Affective forecasting

Affective forecasting

Affective forecasting is the forecasting of one's affect (emotional state) in the future. This kind of prediction is affected by various kinds of cognitive biases, i.e. systematic errors of thought. Daniel Gilbert of the department of social psychology at Harvard University and other researchers in the field, such as Timothy Wilson of the University of Virginia and George Loewenstein of Carnegie Mellon University, have studied these cognitive biases and given them names such as "empathy gap" and "impact bias".

Examples of the impact bias include over-estimating emotional reactions to Valentine's Day, football games, elections, movie clips [ [ Michael Hoerger - Research ] ] and the reactions of juries to criminal trials [cite journal | author=Blumenthal, J.A. | title=Law and the Emotions: The problems of affective forecasting | journal=Indiana Law Journal | year=2005 | volume=80 | pages=155–250] .

quotation|Imagine that one morning your telephone rings and you find yourself speaking with the King of Sweden, who informs you in surprisingly good English that you have been selected as this year’s recipient of a Nobel prize. How would you feel, and how long would you feel that way?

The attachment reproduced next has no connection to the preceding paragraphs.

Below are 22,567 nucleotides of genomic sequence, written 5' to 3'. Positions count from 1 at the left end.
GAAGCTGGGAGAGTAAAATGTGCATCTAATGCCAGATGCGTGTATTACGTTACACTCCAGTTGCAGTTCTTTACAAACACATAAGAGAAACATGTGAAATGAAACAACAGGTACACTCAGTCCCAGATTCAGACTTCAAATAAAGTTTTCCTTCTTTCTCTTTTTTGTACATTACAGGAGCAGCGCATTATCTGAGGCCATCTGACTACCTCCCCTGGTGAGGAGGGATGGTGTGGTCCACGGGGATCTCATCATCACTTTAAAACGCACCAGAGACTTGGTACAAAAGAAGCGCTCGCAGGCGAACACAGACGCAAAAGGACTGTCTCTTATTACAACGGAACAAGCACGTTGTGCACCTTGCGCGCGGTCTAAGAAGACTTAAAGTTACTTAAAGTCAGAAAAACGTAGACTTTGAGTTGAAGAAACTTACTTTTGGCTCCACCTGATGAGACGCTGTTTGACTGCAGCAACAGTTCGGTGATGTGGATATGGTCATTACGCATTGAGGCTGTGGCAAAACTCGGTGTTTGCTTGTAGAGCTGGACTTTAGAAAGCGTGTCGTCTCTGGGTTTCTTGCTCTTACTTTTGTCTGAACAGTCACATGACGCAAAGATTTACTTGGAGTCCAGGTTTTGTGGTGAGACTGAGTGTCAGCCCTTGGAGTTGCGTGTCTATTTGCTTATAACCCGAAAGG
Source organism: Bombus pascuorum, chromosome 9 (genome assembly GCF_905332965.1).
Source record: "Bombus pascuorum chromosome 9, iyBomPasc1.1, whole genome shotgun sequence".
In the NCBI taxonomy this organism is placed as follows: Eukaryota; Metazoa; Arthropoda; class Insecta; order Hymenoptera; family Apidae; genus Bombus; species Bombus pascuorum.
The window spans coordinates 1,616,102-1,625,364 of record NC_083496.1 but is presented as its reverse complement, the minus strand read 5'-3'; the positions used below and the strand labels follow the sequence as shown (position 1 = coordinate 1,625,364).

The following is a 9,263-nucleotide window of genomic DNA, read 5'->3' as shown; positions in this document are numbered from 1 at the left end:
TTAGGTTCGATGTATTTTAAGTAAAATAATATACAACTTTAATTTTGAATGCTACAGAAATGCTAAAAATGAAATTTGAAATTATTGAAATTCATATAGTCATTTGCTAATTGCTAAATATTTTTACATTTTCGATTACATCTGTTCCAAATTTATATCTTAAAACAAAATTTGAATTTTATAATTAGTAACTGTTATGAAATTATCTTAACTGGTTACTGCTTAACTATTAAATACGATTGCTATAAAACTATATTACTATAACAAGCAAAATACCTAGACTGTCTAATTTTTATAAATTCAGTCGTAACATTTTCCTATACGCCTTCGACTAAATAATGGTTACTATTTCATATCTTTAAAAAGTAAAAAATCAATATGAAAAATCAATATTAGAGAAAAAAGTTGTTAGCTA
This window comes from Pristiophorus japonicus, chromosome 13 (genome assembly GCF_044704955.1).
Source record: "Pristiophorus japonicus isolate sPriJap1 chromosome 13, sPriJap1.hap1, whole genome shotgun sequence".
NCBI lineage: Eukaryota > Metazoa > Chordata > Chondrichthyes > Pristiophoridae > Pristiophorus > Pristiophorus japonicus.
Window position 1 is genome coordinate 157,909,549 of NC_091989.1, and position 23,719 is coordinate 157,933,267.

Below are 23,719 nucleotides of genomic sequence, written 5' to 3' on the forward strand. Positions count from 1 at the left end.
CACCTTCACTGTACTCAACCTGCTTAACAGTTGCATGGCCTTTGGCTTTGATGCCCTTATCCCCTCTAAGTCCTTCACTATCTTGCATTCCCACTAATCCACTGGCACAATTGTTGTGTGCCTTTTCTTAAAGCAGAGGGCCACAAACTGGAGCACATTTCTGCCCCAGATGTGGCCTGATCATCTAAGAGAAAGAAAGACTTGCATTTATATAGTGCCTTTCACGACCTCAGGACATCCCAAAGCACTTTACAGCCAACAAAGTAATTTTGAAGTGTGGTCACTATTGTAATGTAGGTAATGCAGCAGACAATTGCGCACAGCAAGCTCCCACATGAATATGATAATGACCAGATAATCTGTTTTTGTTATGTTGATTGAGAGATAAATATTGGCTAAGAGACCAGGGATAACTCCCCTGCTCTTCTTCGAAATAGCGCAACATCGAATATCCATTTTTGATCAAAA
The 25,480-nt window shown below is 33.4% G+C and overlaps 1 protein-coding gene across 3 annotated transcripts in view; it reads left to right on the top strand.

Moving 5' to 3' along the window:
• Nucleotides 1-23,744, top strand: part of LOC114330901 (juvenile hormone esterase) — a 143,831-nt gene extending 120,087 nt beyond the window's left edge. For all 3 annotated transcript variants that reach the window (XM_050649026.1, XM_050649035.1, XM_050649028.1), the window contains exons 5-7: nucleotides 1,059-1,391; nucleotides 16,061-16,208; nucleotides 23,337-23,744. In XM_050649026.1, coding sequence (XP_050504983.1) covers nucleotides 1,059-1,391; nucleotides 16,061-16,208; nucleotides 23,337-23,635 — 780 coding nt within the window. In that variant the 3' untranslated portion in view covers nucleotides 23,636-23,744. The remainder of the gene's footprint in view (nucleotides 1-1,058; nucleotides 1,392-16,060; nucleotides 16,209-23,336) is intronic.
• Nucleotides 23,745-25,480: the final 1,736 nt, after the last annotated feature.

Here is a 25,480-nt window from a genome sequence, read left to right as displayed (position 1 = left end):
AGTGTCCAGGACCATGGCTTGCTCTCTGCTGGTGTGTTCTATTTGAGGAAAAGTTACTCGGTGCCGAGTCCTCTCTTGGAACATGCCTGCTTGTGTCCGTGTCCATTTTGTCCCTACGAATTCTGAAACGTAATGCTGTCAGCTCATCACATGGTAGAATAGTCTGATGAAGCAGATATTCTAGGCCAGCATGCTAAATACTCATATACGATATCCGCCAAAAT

... Now imagine that the telephone call is from your college president, who regrets to informyou (in surprisingly good English) that the Board of Regents has dissolved your department, revoked your appointment, and stored your books in little cardboard boxes in the hallway. How would you feel, and how long would you feel that way? [cite journal | author=Gilbert, D.T. "et al." | title=Immune neglect: A source of durability bias in affective forecasting | volume=75 | journal=Journal of Personality and Social Psychology | year=1998 | pages=617 | doi=10.1037/0022-3514.75.3.617 ]


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